“We want to make sure that we don’t think there is one right way to do it,” Aasen said. “We want to make sure moms and dads and families – whatever that family looks like – that there is no one perfect way to do it.”

Medela also let the customer feedback drive the campaign. It wasn’t intent on following societal norms, advertising history, stereotypes, or even demographic models – it simply felt its campaign should reflect reality.

“By listening to our community’s focus groups, dads are a part of the picture,” Aasen said. “For us, we feel like it’s reflecting reality. We’re just sharing their words back. The pictures you see online shows everyday life.”

Dads count too

As for the future, Aasen said its current campaign is squarely in phase one, which was “different than anything Medela had ever done.” Plans moving forward will continue to include a reflection of what real, modern families look like and how they make breastfeeding work for them.

On the flip side of breastfeeding is formula feeding, where some of its makers exclude fathers from its messaging.

Aasen believes companies who don’t include dads in ads should take heed:  (Those) companies are missing out. It’s not cookie cutter; (families) comes in all shapes and sizes, as do responsibilities.”

medela-DSC_9816-Brown-LR

 

Video crews record footage for Medela’s “Through It All” campaign.  Copyright Medela 2016.

 

 

Do you say ‘my kids’ or ‘our kids’? The difference is big

For those of you who have children:  when you talk about your kids to others, do you refer to them as “my kids” or “our kids”?noodleandboo1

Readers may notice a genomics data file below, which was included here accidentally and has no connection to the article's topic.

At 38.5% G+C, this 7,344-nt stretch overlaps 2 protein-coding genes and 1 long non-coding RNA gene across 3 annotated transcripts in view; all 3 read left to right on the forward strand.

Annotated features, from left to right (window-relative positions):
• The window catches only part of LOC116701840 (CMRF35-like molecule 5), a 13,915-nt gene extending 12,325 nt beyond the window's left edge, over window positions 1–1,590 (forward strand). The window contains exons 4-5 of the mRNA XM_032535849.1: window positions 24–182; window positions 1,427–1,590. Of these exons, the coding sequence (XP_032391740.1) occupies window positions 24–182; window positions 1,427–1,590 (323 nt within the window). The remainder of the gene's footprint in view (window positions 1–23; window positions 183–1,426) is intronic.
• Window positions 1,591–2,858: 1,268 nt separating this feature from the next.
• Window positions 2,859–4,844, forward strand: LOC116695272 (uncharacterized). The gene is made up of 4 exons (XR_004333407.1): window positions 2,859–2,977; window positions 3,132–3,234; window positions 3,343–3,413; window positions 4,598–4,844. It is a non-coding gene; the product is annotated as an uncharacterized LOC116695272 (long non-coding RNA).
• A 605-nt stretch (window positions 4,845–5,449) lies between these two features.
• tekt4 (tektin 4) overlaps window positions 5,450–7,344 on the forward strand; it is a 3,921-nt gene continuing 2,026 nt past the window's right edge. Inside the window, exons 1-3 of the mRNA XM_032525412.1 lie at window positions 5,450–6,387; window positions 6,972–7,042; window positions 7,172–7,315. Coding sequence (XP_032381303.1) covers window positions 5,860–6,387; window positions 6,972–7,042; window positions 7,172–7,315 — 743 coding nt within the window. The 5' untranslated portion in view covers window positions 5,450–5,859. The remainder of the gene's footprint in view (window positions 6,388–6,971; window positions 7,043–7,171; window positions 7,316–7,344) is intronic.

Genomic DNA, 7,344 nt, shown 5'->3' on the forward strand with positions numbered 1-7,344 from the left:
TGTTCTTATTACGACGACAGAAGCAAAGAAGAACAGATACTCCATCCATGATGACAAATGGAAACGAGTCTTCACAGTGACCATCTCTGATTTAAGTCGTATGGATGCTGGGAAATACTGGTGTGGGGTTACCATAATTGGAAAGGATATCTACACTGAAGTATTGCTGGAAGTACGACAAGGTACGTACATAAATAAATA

It’s a major difference, and that distinction of one word says a lot.  The former connotes a more possessive or singular approach, whereas the latter sends a signal of togetherness and unity.  If you use the “my” term, it may seem harmless and might be completely unintentional, but it conveys a certain message – like it or not – to others and to your partner.

Take a look at Noodle & Boo, makers of luxurious baby and pregnancy skin care.  The product is found at high-end retailers, coveted by Hollywood stars, and it generally adheres to an impressive and upstanding company mission statement while supporting several charitable causes.

Now check out its latest ad, where it mentions “Only the best will do for her baby,” and the “first 100 mamas to follow @noodleandboollc and tag #mamaprofile with your favorite photo of you and baby…”

Isn’t the baby his, too?noodleandboo2

noodleandboo3Don’t dads use social media?

We can’t deny that some products and ads are marketed toward a certain gender, especially pregnancy skin care.  However, this ad was printed in a parents magazine.  And this particular product line it’s selling in this ad – it’s for babies.  That child is to be raised by parents, which includes dads.  No marketing piece should ever exclude dads and make them to be the lesser parent, as if they don’t matter.  Using the word “parent” instead of “mama” won’t make or break the business model, and it won’t make a female look away in disgust.

But it will make a dad feel included, feel like he matters to a company, and will make him take notice.

Believe us when we say dads notice.  Take a look on social media to find all the dads fully engaged in marketing messages and how they’re portrayed by retailers.  Old Navy, Huggies, Jif, Amazon – these are just a few of the companies that have been singled out by dads through viral campaigns to get them to change their ways.

It’s disappointing to see the exclusion in word choice and via advertisement photos, but that practice continues at its website, where a dad is nearly non-existent – save for a few celebrity dads it uses to sell its line of products.

When it comes to parenting, let’s hope Noodle & Boo acknowledges all the dads out there, because with Noodle & Boo, only the best will do, and dads count too.